While I was brainstorming for this piece I found myself struggling to formulate something that hasn’t already been said about this moment of absolute turmoil. At first, I aimed to express something profound, original… politically galvanizing even. But quite quickly, I stopped to ask myself, why? Why do I continually feel pressure to react in response to the continued devaluation of my life and the lives of my black identified loved ones?
As the internet continues to be laden with images of and testimonies about the quotidien violence inflicted on Black bodies, the enemy lines are being drawn. I feel there is constant pressure to prove you are on the right side. The most common way I have seen of displaying allegiance with Black lives is publicly reacting to these eruptions, especially via social media. But, as I wade through the grief I am inundated with each time I open my browser and inevitably witness another transgression against Black humanity, I wonder what the cost of this pressure to react is.
The reactions (op-eds, personal testimonies, think pieces, data based articles and so on) that flood my timeline in response to these acts of injustice do not do much to relieve the tension that emphatically courses through me. They do not prevent me from becoming a statistic. They do not bring back the dead. They do not prevent the inflating number of deaths taken at the hands of racism from continuing to grow. Thus, I wonder how this pressure to react to tragedy may pull me away from the increasingly urgent need to tend to myself, as this nation wages war (again) against everyone who even vaguely resembles me.
Thus, I have been interested in what happens ‘in the wake’ of witnessing acts of utter disregard for Black life, especially as someone who navigates the world within an embodied form that is coded ‘Black’. There seems to be no relief within the ceaseless stream of new instances of racial injustice to be upset about, and so I am motivated to create my own relief by way of what Tricia Hersey of The Nap Ministry calls ‘rest as reparations’. She writes: “Our legacy is a legacy of exhaustion, rest is key to connecting to the wisdom of our ancestors and creating a new world. It is pushing back against white supremacy and capitalism.”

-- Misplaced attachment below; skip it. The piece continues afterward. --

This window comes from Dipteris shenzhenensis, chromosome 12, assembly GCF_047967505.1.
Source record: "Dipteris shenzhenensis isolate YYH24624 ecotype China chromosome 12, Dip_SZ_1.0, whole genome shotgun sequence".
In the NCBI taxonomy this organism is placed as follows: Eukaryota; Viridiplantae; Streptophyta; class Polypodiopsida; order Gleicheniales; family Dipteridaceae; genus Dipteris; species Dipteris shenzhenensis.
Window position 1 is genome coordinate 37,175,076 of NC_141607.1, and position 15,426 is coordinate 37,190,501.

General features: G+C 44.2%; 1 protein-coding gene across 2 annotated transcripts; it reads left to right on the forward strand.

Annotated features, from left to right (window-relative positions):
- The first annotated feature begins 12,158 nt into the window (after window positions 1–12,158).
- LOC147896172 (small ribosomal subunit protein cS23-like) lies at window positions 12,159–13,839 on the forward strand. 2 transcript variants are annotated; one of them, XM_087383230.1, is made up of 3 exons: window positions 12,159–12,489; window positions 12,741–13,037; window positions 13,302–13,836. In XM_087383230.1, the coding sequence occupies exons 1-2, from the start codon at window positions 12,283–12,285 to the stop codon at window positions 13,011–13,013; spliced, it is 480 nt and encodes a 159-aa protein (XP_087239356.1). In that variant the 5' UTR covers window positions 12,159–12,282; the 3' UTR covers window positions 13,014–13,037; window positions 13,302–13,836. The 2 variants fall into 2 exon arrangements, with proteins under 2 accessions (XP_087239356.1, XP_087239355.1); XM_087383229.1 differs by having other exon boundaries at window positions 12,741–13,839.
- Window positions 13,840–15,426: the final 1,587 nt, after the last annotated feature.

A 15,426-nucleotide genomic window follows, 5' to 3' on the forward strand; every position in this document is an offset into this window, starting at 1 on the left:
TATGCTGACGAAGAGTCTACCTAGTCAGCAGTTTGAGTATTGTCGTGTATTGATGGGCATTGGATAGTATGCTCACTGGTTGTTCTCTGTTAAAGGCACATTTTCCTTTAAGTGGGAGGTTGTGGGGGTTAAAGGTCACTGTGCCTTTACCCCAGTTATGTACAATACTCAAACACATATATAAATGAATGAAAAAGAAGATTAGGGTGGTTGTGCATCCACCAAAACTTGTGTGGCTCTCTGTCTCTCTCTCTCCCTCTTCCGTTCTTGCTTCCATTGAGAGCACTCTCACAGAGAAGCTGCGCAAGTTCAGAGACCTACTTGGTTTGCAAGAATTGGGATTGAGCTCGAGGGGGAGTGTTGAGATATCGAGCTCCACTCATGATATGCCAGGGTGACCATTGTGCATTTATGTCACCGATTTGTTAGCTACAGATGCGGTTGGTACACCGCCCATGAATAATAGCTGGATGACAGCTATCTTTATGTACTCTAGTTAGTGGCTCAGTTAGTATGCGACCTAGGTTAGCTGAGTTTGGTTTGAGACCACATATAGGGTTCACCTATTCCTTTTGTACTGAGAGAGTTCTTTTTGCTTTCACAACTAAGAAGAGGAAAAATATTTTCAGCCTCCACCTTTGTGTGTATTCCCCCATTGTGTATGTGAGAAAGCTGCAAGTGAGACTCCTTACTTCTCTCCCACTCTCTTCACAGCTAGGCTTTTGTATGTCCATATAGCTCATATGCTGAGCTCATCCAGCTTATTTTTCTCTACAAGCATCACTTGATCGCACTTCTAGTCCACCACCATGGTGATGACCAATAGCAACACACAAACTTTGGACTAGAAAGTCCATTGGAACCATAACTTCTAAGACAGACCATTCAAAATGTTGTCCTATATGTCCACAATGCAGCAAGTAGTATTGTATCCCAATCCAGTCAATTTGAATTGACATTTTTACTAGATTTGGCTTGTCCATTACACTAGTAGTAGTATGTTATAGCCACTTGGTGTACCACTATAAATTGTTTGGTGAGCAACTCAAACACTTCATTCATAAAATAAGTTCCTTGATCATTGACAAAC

I believe that turning away from the pressure to react in order to allow for the emergence of a moment of radical renewal, of rest as reparations, is a revolutionary act too, for it creates space for me to sustain my well-being; As Audre Lorde wrote, “caring for myself is not self-indulgence. It is self-preservation, and that is an act of political warfare.”
Where is the space for renewal, which often necessitates silence and stillness, within a revolution? How can we balance the desire to react with the vital need to turn inward? I would argue that the time taken to renew the spirit must lay the groundwork for all that which comes after: attending the protest, confronting the racists, etc.
As such, I wonder what may be gained if instead of folding to the pressure to form an opinion, we cultivate the courage to turn inward and ask our spirits — what work do I need to do right now? The answer from within may be to write an article, to post on Instagram, to engage racist community members in a conversation or to attend a protest. But, I believe an equally acceptable response is to take a bath, to cleanse the spirit by sobbing uncontrollably or to lie in bed for as long as is needed to feel somewhat alive again.
Reflecting on Dr. Kevin Quashie’s allegory of blackness is helpful to consider here. Quashie writes that “quiet… is a metaphor for the full range of one’s inner life — one’s desires, ambitions, hungers, vulnerabilities, fears.” One of my greatest challenges during this vexed moment has been holding onto the “quiet” within myself in the midst of the cyclone of noise and information that are being hurled at us every second, as well as the reductive conflation of blackness and militancy, which Dr. Quashie points to in his book as well. In the spirit of honoring the intellectual lineage I feel grateful to move within, I follow Audre Lorde’s and Kevin Quashie’s lead in saying that, to me, resistance looks like an embrace of the “quiet,” a leaning into and acceptance of my desire to rest in this moment.
So I ask you, dear readers, how can you make space for your inner life as the world crumbles around you? How can you move against the demand to say something… and towards the demands of your spirit in order to hold both together? How may you give yourself over to your inner wisdom… to the voice inside you that knows you cannot be on the front lines (literally or metaphorically) unless you also allocate a significant amount of time and energy to tending to your “quiet?”
 Christina Sharpe, In The Wake
 Sandra Garcia, Rest as Reparations: Using Self-Care to Heal Trauma
 Audre Lorde, A Burst of Light
 Kevin Quashie, The Sovereignty of Quiet
(This article was written by Camille Bacon ’21 for the CRSL social justice newsletter.)
Bio: Camille Bacon is an Africana studies major, a member of the Class of 2021 and while on campus, she lives in King House. She is also the inaugural recipient of the Cromwell Fellowship. She is both a lover and a fighter. She charges forward with intention and faith; Armed with the desire to create spaces in which Black women feel valued and cherished. She is a firm believer in serendipity, “the universe” and the power art holds in transforming what people deem possible.
Additionally, as an avid Hatha yogi, she believes in the boundless potential that blooms when one learns to listen to their inner wisdom. Her “natural habitat” includes her loved ones, joyous laughter, art books, purple hydrangeas, her yoga mat and a big mug of tea (with ginger).